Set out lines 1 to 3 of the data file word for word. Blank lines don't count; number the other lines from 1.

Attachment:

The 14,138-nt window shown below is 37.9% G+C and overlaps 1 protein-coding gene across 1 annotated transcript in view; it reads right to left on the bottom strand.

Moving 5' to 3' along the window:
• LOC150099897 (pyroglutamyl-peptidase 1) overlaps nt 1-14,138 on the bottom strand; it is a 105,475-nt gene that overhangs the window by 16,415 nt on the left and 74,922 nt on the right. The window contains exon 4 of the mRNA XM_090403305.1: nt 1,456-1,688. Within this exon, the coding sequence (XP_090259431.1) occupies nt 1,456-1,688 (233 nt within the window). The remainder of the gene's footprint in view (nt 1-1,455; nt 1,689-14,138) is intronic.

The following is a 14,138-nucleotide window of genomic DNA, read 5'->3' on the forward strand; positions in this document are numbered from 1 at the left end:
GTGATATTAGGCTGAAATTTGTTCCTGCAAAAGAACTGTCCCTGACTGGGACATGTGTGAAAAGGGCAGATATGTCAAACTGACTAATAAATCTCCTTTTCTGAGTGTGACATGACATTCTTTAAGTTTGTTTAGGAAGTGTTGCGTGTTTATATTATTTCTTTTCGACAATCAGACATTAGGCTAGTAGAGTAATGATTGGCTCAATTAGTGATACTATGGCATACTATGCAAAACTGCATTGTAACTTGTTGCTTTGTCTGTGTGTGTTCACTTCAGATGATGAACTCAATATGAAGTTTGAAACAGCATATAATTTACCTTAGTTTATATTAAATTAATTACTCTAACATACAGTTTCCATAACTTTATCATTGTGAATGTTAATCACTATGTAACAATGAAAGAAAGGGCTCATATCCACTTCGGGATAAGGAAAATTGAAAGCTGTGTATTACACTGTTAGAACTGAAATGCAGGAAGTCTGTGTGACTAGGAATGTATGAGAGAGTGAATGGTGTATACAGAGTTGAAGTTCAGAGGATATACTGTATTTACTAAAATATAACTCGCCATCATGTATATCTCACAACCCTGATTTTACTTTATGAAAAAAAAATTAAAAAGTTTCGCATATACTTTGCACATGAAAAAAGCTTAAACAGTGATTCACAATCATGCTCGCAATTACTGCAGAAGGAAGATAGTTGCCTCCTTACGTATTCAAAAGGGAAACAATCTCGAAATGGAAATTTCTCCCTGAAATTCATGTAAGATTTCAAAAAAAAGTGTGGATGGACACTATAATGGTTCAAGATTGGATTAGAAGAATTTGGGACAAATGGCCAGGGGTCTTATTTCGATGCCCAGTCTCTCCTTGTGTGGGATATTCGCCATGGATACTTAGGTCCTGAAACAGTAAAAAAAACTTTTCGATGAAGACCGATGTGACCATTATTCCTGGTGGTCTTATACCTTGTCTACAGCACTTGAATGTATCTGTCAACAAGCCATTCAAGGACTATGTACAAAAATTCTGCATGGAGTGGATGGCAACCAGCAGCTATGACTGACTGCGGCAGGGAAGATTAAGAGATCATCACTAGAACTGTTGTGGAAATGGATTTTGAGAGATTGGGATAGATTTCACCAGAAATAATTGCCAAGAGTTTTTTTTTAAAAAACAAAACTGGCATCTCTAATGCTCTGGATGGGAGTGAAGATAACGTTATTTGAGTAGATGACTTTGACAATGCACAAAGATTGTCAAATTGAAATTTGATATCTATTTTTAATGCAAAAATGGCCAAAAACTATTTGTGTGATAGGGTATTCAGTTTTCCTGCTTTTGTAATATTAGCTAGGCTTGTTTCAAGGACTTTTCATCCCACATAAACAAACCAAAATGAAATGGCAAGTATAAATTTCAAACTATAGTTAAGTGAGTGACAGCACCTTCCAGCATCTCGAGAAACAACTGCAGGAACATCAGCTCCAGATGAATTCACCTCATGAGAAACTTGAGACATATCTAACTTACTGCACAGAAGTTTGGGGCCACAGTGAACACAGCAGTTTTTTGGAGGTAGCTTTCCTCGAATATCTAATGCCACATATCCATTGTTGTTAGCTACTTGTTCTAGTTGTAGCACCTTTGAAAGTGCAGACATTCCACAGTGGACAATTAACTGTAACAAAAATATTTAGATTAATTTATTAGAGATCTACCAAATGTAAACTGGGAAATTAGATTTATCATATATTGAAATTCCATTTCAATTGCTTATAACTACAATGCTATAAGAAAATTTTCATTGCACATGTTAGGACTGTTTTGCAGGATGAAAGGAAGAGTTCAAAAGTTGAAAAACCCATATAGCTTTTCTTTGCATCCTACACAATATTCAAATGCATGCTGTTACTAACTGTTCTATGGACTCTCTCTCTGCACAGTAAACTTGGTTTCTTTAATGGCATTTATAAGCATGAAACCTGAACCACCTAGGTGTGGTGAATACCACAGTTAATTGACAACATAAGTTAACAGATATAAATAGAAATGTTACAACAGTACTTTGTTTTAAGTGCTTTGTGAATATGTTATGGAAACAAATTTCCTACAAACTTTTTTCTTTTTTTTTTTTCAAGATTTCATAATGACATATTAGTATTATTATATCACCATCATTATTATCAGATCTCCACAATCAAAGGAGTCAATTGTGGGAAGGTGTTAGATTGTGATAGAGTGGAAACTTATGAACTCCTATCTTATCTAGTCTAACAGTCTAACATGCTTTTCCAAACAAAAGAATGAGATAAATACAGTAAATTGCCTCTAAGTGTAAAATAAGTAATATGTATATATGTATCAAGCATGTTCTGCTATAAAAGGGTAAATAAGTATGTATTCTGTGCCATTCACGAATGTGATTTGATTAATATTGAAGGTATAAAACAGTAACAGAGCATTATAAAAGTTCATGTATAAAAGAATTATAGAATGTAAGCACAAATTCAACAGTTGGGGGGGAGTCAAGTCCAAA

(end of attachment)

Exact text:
The 14,138-nt window shown below is 37.9% G+C and overlaps 1 protein-coding gene across 1 annotated transcript in view; it reads right to left on the bottom strand.

Moving 5' to 3' along the window:
• LOC150099897 (pyroglutamyl-peptidase 1) overlaps nt 1-14,138 on the bottom strand; it is a 105,475-nt gene that overhangs the window by 16,415 nt on the left and 74,922 nt on the right. The window contains exon 4 of the mRNA XM_090403305.1: nt 1,456-1,688. Within this exon, the coding sequence (XP_090259431.1) occupies nt 1,456-1,688 (233 nt within the window). The remainder of the gene's footprint in view (nt 1-1,455; nt 1,689-14,138) is intronic.